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Textus Receptus Bibles

King James Bible 1611

New Testament

 

   

4:1For beholde, the day commeth, that shall burne as an ouen, and all the proud, yea and all that doe wickedly shalbe stubble: and the day that commeth, shal burne them vp, saith the Lord of hostes, that it shall leaue them neither roote nor branch.
4:2But vnto you that feare my Name, shall the Sunne of righteousnesse arise with healing in his wings, and shall goe foorth and grow vp as calues of the staule.
4:3And yee shall treade downe the wicked: for they shall bee ashes vnder the soles of your feet, in the day that I shall doe this, saith the Lord of hosts.
4:4Remember yee the Law of Moses my seruant, which I commanded vnto him in Horeb for all Israel, with the Statutes and iudgements.
4:5Beholde, I will send you Eliiah the Prophet, before the comming of the great and dreadfull day of the Lord.
4:6And hee shall turne the heart of the fathers to the children, and the heart of the children to their fathers, lest I come and smite the earth with a curse.
King James Bible 1611

King James Bible 1611

The commissioning of the King James Bible took place at conference at the Hampton Court Palace in London England in 1604. When King James came to the throne he wanted unity and stability in the church and state, but was well aware that the diversity of his constituents had to be considered. There were the Papists who longed for the English church to return to the Roman Catholic fold and the Latin Vulgate. There were Puritans, loyal to the crown but wanting even more distance from Rome. The Puritans used the Geneva Bible which contained footnotes that the king regarded as seditious. The Traditionalists made up of Bishops of the Anglican Church wanted to retain the Bishops Bible.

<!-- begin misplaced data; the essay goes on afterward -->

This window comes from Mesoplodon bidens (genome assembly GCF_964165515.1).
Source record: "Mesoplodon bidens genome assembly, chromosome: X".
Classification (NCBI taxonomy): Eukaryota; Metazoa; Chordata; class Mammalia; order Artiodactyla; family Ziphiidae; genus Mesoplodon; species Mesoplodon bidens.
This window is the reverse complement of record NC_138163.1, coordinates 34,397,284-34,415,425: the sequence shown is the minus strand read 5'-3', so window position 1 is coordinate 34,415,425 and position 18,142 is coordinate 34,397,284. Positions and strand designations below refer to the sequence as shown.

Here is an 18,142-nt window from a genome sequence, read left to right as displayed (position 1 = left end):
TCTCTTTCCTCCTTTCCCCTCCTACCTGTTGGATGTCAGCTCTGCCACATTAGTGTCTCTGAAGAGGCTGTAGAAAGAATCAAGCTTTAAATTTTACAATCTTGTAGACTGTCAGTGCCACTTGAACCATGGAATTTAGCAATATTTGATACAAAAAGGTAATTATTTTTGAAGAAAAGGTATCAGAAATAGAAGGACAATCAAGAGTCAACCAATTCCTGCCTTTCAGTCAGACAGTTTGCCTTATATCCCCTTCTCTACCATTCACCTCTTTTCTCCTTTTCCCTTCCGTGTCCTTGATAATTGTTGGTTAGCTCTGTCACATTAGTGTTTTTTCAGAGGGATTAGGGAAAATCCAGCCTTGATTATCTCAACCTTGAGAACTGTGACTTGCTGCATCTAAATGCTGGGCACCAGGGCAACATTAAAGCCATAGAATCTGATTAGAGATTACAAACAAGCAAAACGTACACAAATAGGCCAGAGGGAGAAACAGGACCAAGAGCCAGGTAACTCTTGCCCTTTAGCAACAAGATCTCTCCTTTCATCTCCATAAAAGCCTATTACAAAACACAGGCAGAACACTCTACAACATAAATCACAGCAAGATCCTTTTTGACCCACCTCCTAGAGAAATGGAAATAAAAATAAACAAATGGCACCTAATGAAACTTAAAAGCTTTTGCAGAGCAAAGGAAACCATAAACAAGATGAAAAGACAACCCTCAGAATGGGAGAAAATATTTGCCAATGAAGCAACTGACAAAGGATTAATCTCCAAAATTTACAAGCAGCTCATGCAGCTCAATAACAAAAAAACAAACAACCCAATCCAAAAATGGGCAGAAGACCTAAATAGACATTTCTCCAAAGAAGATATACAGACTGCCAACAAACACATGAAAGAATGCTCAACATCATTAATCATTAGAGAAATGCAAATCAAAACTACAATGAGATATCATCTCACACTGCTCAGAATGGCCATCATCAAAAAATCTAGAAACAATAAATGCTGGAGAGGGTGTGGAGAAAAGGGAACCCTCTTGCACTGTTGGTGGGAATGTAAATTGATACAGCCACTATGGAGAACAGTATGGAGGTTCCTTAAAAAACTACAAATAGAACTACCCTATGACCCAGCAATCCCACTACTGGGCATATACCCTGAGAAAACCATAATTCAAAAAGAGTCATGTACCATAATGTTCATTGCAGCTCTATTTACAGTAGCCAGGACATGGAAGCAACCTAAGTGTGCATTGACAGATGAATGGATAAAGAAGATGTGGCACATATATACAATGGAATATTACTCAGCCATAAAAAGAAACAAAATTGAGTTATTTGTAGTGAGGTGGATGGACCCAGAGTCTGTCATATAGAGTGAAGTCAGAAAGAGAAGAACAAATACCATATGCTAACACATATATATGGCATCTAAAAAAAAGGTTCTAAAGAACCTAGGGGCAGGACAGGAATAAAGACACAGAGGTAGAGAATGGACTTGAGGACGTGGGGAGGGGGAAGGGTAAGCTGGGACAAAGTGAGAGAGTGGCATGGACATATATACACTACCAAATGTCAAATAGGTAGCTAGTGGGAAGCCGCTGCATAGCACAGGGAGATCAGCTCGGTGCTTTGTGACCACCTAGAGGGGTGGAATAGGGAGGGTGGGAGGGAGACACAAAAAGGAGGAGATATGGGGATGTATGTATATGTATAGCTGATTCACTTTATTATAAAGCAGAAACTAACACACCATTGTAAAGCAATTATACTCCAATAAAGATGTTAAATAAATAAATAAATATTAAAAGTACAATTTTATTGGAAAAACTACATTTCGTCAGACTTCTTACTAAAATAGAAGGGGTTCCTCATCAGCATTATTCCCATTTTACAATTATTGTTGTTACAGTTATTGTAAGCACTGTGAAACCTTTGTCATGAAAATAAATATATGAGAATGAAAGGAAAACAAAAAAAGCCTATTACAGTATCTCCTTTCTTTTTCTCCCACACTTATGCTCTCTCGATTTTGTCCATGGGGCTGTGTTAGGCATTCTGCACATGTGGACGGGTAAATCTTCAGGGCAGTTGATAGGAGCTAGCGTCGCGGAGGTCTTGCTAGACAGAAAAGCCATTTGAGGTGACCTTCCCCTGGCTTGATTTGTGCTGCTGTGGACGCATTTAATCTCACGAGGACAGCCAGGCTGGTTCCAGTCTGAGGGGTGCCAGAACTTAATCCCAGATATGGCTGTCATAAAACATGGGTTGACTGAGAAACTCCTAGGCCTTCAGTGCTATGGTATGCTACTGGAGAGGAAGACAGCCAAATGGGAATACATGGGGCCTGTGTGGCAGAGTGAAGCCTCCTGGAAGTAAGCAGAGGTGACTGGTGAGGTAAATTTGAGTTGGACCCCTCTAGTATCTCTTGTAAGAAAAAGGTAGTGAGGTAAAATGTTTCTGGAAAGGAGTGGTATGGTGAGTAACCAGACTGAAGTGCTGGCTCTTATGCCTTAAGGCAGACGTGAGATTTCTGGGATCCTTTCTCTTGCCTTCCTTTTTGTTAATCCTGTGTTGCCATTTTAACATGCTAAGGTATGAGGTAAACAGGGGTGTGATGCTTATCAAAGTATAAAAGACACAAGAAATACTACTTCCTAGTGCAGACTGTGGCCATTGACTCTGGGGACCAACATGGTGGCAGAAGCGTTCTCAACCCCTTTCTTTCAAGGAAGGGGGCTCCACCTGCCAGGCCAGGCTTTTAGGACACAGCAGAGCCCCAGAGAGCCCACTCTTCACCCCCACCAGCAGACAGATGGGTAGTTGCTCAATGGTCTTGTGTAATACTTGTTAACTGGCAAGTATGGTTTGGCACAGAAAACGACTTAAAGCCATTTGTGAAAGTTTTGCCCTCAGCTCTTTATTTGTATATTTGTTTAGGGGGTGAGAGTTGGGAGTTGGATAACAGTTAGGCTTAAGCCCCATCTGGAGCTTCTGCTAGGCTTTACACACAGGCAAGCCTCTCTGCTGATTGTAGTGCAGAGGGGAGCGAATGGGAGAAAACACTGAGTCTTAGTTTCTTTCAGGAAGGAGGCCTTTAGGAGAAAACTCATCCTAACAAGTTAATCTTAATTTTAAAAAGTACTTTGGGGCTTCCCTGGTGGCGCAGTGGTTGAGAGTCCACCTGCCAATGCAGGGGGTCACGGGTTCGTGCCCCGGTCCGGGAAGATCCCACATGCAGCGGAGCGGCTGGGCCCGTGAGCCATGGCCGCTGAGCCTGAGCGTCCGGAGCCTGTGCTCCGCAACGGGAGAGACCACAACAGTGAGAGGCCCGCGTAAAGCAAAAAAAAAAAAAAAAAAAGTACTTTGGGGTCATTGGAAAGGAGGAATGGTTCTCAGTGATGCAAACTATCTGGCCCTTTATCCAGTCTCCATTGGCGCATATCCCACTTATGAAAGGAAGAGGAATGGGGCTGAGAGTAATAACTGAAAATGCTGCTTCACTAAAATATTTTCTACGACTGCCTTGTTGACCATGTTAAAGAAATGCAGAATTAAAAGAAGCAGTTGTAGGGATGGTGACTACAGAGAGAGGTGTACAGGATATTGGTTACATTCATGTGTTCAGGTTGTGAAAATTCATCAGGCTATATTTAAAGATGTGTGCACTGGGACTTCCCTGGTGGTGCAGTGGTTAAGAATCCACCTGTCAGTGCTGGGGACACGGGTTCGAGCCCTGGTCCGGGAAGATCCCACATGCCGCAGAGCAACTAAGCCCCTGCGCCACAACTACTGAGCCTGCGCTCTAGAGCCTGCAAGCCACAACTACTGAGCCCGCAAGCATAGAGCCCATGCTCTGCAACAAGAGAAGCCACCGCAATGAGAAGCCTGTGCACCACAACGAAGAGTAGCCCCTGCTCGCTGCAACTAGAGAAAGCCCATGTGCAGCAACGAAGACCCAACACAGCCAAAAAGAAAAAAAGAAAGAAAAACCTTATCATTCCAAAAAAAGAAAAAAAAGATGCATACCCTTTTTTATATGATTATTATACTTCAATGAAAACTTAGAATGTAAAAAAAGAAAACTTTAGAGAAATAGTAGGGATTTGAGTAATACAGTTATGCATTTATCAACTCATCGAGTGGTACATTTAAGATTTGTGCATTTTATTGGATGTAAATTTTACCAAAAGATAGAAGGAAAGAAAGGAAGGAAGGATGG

The king commissioned a new English translation to be made by over fifty scholars representing the Puritans and Traditionalists. They took into consideration: the Tyndale New Testament, the Matthews Bible, the Great Bible and the Geneva Bible. The great revision of the Bible had begun. From 1605 to 1606 the scholars engaged in private research. From 1607 to 1609 the work was assembled. In 1610 the work went to press, and in 1611 the first of the huge (16 inch tall) pulpit folios known today as "The 1611 King James Bible" came off the printing press.